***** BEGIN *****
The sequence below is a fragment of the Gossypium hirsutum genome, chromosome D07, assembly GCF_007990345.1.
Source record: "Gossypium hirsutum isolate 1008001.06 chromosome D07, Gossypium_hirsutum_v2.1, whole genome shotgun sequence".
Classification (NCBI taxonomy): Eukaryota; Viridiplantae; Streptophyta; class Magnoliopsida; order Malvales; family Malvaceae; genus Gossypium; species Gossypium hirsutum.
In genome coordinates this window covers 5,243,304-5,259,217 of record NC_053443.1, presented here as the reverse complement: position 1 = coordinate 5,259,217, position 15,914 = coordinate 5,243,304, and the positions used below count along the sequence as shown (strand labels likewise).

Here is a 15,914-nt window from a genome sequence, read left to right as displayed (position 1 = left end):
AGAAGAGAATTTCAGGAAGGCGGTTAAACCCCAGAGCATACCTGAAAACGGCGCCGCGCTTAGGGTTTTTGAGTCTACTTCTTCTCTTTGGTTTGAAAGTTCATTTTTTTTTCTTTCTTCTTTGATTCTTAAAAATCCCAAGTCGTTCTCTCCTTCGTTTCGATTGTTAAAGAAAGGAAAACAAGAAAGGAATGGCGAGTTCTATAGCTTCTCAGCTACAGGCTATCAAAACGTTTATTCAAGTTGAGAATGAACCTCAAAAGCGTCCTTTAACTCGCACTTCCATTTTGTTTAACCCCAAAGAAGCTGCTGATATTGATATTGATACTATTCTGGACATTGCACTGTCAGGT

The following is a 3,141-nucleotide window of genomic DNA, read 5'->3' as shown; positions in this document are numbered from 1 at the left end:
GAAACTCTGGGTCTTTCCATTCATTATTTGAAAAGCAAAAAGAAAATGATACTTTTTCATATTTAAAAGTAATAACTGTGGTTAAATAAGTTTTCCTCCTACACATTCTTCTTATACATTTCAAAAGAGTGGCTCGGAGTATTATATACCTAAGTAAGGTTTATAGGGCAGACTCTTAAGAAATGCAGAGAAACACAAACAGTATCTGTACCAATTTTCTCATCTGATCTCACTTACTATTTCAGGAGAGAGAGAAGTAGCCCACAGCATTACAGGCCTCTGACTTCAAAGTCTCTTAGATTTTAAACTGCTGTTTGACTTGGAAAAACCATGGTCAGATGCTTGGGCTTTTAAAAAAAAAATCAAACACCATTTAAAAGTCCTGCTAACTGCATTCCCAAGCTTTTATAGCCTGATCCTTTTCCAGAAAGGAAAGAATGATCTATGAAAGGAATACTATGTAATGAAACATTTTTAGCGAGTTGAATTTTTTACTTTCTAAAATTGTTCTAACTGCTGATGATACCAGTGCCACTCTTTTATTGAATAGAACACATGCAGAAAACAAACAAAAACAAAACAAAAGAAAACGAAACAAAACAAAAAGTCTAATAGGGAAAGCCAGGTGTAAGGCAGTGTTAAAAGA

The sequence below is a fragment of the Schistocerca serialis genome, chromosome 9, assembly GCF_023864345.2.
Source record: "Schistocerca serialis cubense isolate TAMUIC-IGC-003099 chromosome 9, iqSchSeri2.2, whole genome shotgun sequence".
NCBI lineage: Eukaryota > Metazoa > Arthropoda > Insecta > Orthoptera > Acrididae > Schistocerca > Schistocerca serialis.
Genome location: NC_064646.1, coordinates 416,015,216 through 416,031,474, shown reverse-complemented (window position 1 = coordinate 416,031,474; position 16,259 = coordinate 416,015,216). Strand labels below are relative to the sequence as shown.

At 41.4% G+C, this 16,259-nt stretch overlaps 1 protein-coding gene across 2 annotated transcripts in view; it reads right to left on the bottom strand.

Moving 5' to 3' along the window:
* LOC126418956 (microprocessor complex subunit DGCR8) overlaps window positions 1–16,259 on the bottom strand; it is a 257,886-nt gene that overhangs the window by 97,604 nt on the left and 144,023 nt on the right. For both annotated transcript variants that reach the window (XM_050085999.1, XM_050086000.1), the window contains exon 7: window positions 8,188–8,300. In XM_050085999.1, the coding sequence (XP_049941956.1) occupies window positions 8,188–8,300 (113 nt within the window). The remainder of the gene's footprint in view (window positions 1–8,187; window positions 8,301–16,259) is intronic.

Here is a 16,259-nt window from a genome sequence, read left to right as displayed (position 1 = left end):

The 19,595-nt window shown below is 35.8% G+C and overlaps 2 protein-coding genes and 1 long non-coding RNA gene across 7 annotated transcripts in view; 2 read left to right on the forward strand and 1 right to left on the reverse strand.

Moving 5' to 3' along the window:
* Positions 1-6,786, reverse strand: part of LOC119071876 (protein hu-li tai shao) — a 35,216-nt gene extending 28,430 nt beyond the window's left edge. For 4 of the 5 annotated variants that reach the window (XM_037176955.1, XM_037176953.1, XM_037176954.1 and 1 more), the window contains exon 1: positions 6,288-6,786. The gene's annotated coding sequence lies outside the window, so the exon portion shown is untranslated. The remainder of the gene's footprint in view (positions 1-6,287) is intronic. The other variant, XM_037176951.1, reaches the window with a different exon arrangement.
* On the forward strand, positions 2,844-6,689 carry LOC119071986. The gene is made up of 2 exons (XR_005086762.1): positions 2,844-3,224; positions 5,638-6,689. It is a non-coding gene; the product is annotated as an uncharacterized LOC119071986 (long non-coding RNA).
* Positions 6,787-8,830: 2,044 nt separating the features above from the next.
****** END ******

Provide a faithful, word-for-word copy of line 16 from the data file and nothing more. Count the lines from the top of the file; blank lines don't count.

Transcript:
Here is a 16,259-nt window from a genome sequence, read left to right as displayed (position 1 = left end):